Outcome of Oral Hearing
After nearly two hours of argument yesterday, Mr Justice Jay sided with Camden Council and refused our application for Judicial Review. His reasoning appeared to be that London Plan policy does not offer sufficient protection to private open space to halt the application. He was also convinced that Camden's planning committee was aware that Somers Town was an area of more limited change wh...Read More >>
Somers Town lies between King's Cross and Euston stations in the London Borough of Camden. The Somers Town Neighbourhood Forum was constituted in 2013 to prepare a Neighbourhood Plan for the area. Key to the Plan is a community vision to help themselves out of disadvantage: "We want a framework for sustainable community development, so the existing Somers Town community can stay and get a slice of the action."
Camden Council has decided to sell off plots of public open space as part of its Community Investment Programme, setting a dangerous precedent for central London neighbourhoods. The proposed very high density development will mean less open space in an area where few residents have access to private gardens. Dozens of trees will be cut down in the park. Their loss will make local air quality even worse. The proposal is in opposition to the draft Neighbourhood Plan, which wants to designate the park as local green space. Over 1,000 local residents signed a petition opposing the planning application. We are not against development, but believe the community benefits of the scheme – including the building of a new school – could be achieved in a better, cheaper, less impactful way.
One of the proposed buildings is a 25-storey tower on Purchese Street Park. This would contain 54 flats for private sale at "substantially over £2,000 per sqft". At that price, we very much fear the Neighbourhood Plan's aspiration, that "all new housing be built and occupied as a home and not as an investment" will not be met.
Contrary to adopted Planning Policy: Area of more limited change
Somers Town lies between Camden's two main Growth Areas: Euston and King's Cross. It has a high proportion of Council tenants and significant Bangladeshi and African communities. It is relatively deprived, with low levels of economic activity, poor health and low life expectancy. Central Somers Town is designated in the Borough Plan as an Area of More Limited Change. It is not expected to see major development itself, but instead will benefit from development in the two Growth Areas, such as "the provision of open space and other community facilities where there are local deficiencies". There is no reference to this Policy in the Planning Officer's report to committee.
Impact on listed buildings and views
The tower would be visible above the Barlow shed of the Grade I listed St Pancras Station, provoking objections from the Victorian Society and Kings Cross Conservation Area Advisory Committee. It would also be visible above the British Library, recently listed Grade I, causing the Twentieth-century Society to object.
Historic England, the Georgian Group, Royal Parks and Regent's Park Conservation Area Advisory Committee all objected as the tower would be clearly visible from the Inner Circle of Regent's Park, destroying the roofline of Chester Terrace (Grade I). All objections were ignored.
Loss of a private community garden
At the foot of the proposed tower is Cooper's Lane Estate. This small development of 2-, 3- and 4-storey housing would be dominated and overshadowed by housing on the public open space. Residents would also lose their beautiful community garden, created just over a decade ago in recognition of all the upheaval and disturbance locals endured during the construction of HS1. The garden is both ornamental and productive, with raised beds in which residents grow fruit and vegetables.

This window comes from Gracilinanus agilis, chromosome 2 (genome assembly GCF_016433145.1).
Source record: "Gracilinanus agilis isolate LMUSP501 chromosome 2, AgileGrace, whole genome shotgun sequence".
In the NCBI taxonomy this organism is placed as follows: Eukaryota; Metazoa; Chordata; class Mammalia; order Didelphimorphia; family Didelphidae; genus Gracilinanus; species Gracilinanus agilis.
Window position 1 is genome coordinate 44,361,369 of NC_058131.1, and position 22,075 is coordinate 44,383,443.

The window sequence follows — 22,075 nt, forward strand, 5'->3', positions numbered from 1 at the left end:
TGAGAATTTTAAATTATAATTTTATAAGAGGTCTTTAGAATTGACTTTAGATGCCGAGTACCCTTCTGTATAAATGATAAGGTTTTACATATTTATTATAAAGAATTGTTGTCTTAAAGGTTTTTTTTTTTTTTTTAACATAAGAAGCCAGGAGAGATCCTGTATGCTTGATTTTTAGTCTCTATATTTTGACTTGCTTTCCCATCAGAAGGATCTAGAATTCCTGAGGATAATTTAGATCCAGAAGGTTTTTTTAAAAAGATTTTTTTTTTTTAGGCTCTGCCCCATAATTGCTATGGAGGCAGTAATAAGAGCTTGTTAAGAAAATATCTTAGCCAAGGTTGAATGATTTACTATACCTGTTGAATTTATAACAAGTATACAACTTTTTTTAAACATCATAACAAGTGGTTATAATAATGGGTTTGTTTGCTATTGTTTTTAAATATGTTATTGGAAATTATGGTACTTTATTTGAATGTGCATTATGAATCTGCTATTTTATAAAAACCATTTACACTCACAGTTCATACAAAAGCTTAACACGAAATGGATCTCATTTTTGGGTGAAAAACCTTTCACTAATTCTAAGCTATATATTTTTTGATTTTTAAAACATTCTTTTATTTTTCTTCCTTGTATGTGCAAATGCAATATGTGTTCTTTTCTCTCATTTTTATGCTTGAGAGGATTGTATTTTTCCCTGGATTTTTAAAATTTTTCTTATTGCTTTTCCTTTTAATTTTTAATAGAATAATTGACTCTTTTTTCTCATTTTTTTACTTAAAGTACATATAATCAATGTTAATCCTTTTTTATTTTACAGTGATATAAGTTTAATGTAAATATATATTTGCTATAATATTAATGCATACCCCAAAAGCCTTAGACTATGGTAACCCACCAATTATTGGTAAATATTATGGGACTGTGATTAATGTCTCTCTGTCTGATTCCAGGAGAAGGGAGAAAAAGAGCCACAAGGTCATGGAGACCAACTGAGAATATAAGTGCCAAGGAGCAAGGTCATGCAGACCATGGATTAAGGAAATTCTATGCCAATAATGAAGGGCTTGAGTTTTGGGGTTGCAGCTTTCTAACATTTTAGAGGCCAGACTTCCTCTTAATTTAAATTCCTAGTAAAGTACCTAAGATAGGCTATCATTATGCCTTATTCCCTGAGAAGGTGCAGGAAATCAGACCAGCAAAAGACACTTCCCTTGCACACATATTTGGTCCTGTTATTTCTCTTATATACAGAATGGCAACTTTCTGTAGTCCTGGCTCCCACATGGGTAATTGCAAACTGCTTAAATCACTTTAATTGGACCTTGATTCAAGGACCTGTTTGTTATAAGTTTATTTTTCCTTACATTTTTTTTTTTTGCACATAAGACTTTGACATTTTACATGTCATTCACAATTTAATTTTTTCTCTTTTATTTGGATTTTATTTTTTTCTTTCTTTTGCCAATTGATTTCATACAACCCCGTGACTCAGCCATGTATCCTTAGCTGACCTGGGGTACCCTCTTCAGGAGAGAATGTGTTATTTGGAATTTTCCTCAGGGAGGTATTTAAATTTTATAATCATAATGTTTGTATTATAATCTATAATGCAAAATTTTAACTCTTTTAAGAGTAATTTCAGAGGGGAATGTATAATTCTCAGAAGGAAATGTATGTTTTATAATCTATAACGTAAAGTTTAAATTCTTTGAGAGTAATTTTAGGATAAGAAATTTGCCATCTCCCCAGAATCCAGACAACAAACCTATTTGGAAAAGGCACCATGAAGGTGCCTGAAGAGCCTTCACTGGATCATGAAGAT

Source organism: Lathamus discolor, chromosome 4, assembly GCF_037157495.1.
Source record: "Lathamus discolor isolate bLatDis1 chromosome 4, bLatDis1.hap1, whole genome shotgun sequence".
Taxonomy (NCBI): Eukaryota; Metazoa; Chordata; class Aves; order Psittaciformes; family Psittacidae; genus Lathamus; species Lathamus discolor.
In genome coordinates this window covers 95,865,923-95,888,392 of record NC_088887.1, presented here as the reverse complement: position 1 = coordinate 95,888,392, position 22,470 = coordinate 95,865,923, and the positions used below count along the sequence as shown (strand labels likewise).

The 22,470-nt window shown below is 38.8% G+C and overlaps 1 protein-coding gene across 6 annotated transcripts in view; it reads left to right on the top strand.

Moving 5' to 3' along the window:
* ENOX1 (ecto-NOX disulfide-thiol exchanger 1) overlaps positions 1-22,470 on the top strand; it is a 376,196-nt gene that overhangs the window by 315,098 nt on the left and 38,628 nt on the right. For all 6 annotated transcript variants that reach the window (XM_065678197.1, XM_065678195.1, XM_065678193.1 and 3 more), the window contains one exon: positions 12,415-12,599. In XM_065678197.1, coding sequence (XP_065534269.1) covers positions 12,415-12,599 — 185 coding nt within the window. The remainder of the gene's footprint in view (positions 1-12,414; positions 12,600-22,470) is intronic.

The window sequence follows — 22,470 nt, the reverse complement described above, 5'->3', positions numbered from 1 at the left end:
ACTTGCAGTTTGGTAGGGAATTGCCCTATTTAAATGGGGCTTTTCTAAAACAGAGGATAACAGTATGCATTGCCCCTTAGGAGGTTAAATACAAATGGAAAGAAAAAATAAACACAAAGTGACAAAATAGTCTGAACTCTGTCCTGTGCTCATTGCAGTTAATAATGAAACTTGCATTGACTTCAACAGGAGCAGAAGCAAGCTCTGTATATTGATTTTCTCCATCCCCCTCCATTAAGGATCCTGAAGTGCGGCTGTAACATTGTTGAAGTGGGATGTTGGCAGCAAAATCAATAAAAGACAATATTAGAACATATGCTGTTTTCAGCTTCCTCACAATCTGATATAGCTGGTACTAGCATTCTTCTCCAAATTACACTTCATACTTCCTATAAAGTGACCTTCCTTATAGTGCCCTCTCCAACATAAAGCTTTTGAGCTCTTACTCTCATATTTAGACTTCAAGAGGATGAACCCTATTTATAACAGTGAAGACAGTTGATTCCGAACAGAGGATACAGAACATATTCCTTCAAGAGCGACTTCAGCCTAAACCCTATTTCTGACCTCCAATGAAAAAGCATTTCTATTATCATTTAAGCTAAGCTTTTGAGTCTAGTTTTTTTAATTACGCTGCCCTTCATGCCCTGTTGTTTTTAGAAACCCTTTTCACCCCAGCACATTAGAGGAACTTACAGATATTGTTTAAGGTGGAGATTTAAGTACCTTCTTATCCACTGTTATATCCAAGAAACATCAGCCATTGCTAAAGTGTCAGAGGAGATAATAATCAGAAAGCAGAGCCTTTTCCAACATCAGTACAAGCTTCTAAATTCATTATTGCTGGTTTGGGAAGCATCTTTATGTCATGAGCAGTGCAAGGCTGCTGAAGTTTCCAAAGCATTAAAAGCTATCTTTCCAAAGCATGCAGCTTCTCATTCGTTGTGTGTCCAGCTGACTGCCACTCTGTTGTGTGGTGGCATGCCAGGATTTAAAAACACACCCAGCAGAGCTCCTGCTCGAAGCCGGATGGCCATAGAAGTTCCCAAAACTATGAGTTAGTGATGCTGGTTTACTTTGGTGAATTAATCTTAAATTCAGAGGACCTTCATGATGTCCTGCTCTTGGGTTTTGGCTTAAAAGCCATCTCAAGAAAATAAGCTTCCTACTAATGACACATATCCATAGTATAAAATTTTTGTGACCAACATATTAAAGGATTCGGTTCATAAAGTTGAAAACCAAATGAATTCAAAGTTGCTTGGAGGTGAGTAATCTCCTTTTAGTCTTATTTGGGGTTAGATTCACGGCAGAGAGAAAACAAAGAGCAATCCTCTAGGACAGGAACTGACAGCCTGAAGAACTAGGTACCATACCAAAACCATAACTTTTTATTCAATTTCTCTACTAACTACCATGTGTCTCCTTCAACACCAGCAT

Our legal challenge
Camden granted themselves planning permission on 14 October 2016. Last month we applied to the courts for that decision to be judicially reviewed. Our target of £2,000 is to cover costs of bringing the challenge before the court. A stretch target of £6,000 would be for preparation and attendance by our legal team at an Oral Hearing for Judicial Review.
The Judicial Review provides an opportunity to reassert a positive relationship between Growth Areas and Areas of More Limited Change. It aims to underline the importance of all kinds of open space in central London neighbourhoods, and to protect the amenity of existing residents.
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Outcome of Oral Hearing
After nearly two hours of argument yesterday, Mr Justice Jay sided with Camden Council and refused our application for Judicial Review. His reasoning appeared to be that London Plan policy does not offer sufficient protection to private open space to halt the application. He was also convinced that Camden's planning committee was aware that Somers Town was an area of more limited change when it agreed that the tallest residential tower in the borough should be built on one of its parks, in which case the committee was within its rights to give consent.
This decision means that Somers Town is now facing an estimated seven years of building on its parks at the same time as HS2 lorries are circling our estate, Crossrail 2 are building a station beneath us, Maria Fidelis school is being rebuilt and, in all likelihood, the British Library extension and associated buildings is under construction.
The Forum is meeting later today and will discuss the decision and whether there is any way forward.
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